An Amazon Best Book of September 2017: A slamming, heartbreaker of a novel that is rendered with such stinging beauty and restrained emotion that despite the anguish taking place on the page, you won’t want it to end. For her third novel, National Book Award winning Jesmyn Ward, tells the story of Jojo, a young black Mississippi boy raised by his grandparents, who is forced to become a man far before he should because his mother is a drug addict, his father is in jail, and his baby sister needs a guardian. When Jojo’s dad is released from prison, Leonie packs Jojo and Kayla in the car, picks up her meth addled friend and drives north. What transpires is a nightmarish journey that weaves in and out of the present – Leonie’s meth induced highs, when she dreams of her dead brother who was killed by white hands decades ago, and the past — when a man named Ritchie served time alongside Jojo’s grandfather. Sing, Unburied, Sing shimmers with mythic southern memories to tell a story of the drugged and the damned and the fluttering promise of youth. –Al Woodworth

Review

“Ghosts, literal and literary, haunt nearly every page of Sing, Unburied, Sing — a novel whose boundaries between the living and the dead shift constantly, like smoke or sand. Set on the Gulf Coast of Mississippi (a place rich in oil rigs and atmosphere, if almost nothing else), the book’s Southern gothic aura recalls the dense, head-spinning prose of William Faulkner or Flannery O’Connor. But the voice is entirely Ward’s own, a voluptuous magical realism that takes root in the darkest corners of human behavior … Ward, whose Salvage the Bones won a National Book Award, has emerged as one of the most searing and singularly gifted writers working today. Grade: A.”
Entertainment Weekly

“However eternal its concerns, Sing, Unburied, Sing, Ward’s new book, is perfectly poised for the moment. It combines aspects of the American road novel and the ghost story with a timely treatment of the long aftershocks of a hurricane and the opioid epidemic devouring rural America.”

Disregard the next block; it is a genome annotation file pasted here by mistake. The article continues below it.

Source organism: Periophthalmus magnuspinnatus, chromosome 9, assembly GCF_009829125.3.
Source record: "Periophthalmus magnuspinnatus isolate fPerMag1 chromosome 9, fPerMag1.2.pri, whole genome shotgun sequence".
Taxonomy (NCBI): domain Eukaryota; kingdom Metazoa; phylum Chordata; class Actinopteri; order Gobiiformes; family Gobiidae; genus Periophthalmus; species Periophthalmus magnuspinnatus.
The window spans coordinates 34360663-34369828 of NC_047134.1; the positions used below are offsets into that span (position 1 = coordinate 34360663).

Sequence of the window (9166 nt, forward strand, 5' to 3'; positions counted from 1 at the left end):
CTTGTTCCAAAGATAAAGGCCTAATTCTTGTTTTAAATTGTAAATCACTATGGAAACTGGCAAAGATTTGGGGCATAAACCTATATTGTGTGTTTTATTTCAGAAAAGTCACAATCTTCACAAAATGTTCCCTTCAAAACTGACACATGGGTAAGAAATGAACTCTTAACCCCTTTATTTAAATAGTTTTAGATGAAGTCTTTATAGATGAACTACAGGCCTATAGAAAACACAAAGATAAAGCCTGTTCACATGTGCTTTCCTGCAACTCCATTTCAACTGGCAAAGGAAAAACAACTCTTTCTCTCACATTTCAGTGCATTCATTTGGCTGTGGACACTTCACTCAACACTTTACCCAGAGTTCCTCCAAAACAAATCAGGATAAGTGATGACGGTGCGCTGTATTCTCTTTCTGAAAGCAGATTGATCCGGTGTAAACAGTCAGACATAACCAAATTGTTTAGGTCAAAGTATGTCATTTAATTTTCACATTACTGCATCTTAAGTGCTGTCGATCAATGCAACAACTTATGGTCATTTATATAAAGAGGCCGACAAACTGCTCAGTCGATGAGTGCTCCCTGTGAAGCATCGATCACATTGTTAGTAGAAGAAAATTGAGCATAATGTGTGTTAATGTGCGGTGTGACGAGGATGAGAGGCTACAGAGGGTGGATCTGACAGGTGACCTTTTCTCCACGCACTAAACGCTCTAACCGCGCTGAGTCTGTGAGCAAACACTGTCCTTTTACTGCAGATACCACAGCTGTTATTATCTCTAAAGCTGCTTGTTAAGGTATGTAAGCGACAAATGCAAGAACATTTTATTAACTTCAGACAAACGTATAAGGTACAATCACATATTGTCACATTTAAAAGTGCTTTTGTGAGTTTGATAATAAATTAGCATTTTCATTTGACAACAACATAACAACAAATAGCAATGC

The New York Times

“Staggering … even more expansive and layered [than Salvage the Bones]. A furious brew with hints of Toni Morrison and Homer’s “The Odyssey,” Ward’s novel hits full stride when Leonie takes her children and a friend and hits the road to pick up her children’s father, Michael, from prison. On a real and metaphorical road of secrets and sorrows, the story shifts narrators — from Jojo to Leonie to Richie, a doomed boy from his grandfather’s fractured past — as they crash into both the ghosts that stalk them, as well as the disquieting ways these characters haunt themselves.”
Boston Globe

Sing, Unburied, Sing is many things: a road novel, a slender epic of three generations and the ghosts that haunt them, and a portrait of what ordinary folk in dire circumstances cleave to as well as what they — and perhaps we all — are trying to outrun.”
New York Times Book Review

“While the magical element is new in Ward’s fiction, her allusiveness, anchored in her interest in the politics of race, has been pointing in this direction all along. It takes a touch of the spiritual to speak across chasms of age, class, and color … The signal characteristic of Ward’s prose is its lyricism. “I’m a failed poet,” she has said. The length and music of Ward’s sentences owe much to her love of catalogues, extended similes, imagistic fragments, and emphasis by way of repetition … The effect, intensified by use of the present tense, can be hypnotic. Some chapters sound like fairy tales. This, and her ease with vernacular language, puts Ward in fellowship with such forebears as Zora Neale Hurston and William Faulkner.”
The New Yorker

“[A] tour de force … Ward is an attentive and precise writer who dazzles with natural and supernatural observations and lyrical details … she continues telling stories we need to hear with rare clarity and power.”
O, the Oprah Magazine

“Gorgeous … Always clear-eyed, Ward knows history is a nightmare. But she insists all the same that we might yet awaken and sing.”
Chicago Tribune

“The novel is built around an arduous car trip: A black woman and her two children drive to a prison to pick up their white father. Ward cleverly uses that itinerant structure to move this family across the land while keeping them pressed together, hot and irritated. As soon as they leave the relative safety of their backwoods farm, the snares and temptations of the outside world crowd in, threatening to derail their trip or cast them into some fresh ordeal …. The plight of this one family is now tied to intersecting crimes and failings that stretch over decades. Looking out to the yard, Jojo thinks, ‘The branches are full. They are full with ghosts, two or three, all the way up to the top, to the feathered leaves.’ Such is the tree of liberty in this haunted nation.”